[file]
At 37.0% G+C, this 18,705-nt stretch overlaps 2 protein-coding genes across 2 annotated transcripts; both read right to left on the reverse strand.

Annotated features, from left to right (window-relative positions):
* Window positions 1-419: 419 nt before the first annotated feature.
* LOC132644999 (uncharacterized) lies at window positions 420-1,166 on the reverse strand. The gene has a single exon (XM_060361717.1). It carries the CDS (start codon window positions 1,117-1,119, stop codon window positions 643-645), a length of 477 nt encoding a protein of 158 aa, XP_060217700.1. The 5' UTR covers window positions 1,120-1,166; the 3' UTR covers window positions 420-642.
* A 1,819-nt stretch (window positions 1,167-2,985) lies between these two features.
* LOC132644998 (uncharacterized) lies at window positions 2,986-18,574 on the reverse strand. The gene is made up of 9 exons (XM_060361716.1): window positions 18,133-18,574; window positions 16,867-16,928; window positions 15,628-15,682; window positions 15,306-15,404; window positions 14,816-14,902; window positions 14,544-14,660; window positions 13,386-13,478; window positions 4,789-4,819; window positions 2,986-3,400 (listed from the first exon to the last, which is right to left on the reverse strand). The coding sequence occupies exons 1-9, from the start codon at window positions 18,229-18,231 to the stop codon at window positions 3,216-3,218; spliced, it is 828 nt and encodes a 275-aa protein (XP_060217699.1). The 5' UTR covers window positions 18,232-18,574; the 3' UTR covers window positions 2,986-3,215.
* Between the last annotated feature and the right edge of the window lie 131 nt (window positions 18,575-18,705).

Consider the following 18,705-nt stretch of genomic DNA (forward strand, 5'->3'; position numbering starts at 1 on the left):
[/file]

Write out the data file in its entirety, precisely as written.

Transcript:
At 37.0% G+C, this 18,705-nt stretch overlaps 2 protein-coding genes across 2 annotated transcripts; both read right to left on the reverse strand.

Annotated features, from left to right (window-relative positions):
* Window positions 1-419: 419 nt before the first annotated feature.
* LOC132644999 (uncharacterized) lies at window positions 420-1,166 on the reverse strand. The gene has a single exon (XM_060361717.1). It carries the CDS (start codon window positions 1,117-1,119, stop codon window positions 643-645), a length of 477 nt encoding a protein of 158 aa, XP_060217700.1. The 5' UTR covers window positions 1,120-1,166; the 3' UTR covers window positions 420-642.
* A 1,819-nt stretch (window positions 1,167-2,985) lies between these two features.
* LOC132644998 (uncharacterized) lies at window positions 2,986-18,574 on the reverse strand. The gene is made up of 9 exons (XM_060361716.1): window positions 18,133-18,574; window positions 16,867-16,928; window positions 15,628-15,682; window positions 15,306-15,404; window positions 14,816-14,902; window positions 14,544-14,660; window positions 13,386-13,478; window positions 4,789-4,819; window positions 2,986-3,400 (listed from the first exon to the last, which is right to left on the reverse strand). The coding sequence occupies exons 1-9, from the start codon at window positions 18,229-18,231 to the stop codon at window positions 3,216-3,218; spliced, it is 828 nt and encodes a 275-aa protein (XP_060217699.1). The 5' UTR covers window positions 18,232-18,574; the 3' UTR covers window positions 2,986-3,215.
* Between the last annotated feature and the right edge of the window lie 131 nt (window positions 18,575-18,705).

Consider the following 18,705-nt stretch of genomic DNA (forward strand, 5'->3'; position numbering starts at 1 on the left):